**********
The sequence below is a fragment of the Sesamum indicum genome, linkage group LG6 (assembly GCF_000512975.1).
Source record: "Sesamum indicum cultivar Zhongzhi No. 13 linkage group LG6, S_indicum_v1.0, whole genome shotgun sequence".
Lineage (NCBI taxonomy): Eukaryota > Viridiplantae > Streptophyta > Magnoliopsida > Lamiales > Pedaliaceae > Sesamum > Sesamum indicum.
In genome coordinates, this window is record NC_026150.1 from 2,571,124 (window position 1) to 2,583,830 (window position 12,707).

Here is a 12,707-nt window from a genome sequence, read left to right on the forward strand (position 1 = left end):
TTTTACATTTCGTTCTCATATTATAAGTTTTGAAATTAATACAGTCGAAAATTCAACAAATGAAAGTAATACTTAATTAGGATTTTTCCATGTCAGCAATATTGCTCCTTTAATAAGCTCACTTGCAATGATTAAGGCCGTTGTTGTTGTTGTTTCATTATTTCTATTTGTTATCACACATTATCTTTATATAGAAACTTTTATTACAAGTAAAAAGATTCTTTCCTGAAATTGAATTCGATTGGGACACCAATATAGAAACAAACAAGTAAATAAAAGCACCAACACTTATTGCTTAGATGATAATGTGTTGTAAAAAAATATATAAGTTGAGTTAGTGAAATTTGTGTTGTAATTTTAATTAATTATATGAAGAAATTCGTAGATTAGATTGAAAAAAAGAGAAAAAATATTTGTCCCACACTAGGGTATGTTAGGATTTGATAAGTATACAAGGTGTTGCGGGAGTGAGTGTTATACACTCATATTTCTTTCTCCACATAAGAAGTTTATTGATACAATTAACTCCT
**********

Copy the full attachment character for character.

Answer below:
The sequence below is a fragment of the Sesamum indicum genome, linkage group LG6 (assembly GCF_000512975.1).
Source record: "Sesamum indicum cultivar Zhongzhi No. 13 linkage group LG6, S_indicum_v1.0, whole genome shotgun sequence".
Lineage (NCBI taxonomy): Eukaryota > Viridiplantae > Streptophyta > Magnoliopsida > Lamiales > Pedaliaceae > Sesamum > Sesamum indicum.
In genome coordinates, this window is record NC_026150.1 from 2,571,124 (window position 1) to 2,583,830 (window position 12,707).

Here is a 12,707-nt window from a genome sequence, read left to right on the forward strand (position 1 = left end):
TTTTACATTTCGTTCTCATATTATAAGTTTTGAAATTAATACAGTCGAAAATTCAACAAATGAAAGTAATACTTAATTAGGATTTTTCCATGTCAGCAATATTGCTCCTTTAATAAGCTCACTTGCAATGATTAAGGCCGTTGTTGTTGTTGTTTCATTATTTCTATTTGTTATCACACATTATCTTTATATAGAAACTTTTATTACAAGTAAAAAGATTCTTTCCTGAAATTGAATTCGATTGGGACACCAATATAGAAACAAACAAGTAAATAAAAGCACCAACACTTATTGCTTAGATGATAATGTGTTGTAAAAAAATATATAAGTTGAGTTAGTGAAATTTGTGTTGTAATTTTAATTAATTATATGAAGAAATTCGTAGATTAGATTGAAAAAAAGAGAAAAAATATTTGTCCCACACTAGGGTATGTTAGGATTTGATAAGTATACAAGGTGTTGCGGGAGTGAGTGTTATACACTCATATTTCTTTCTCCACATAAGAAGTTTATTGATACAATTAACTCCT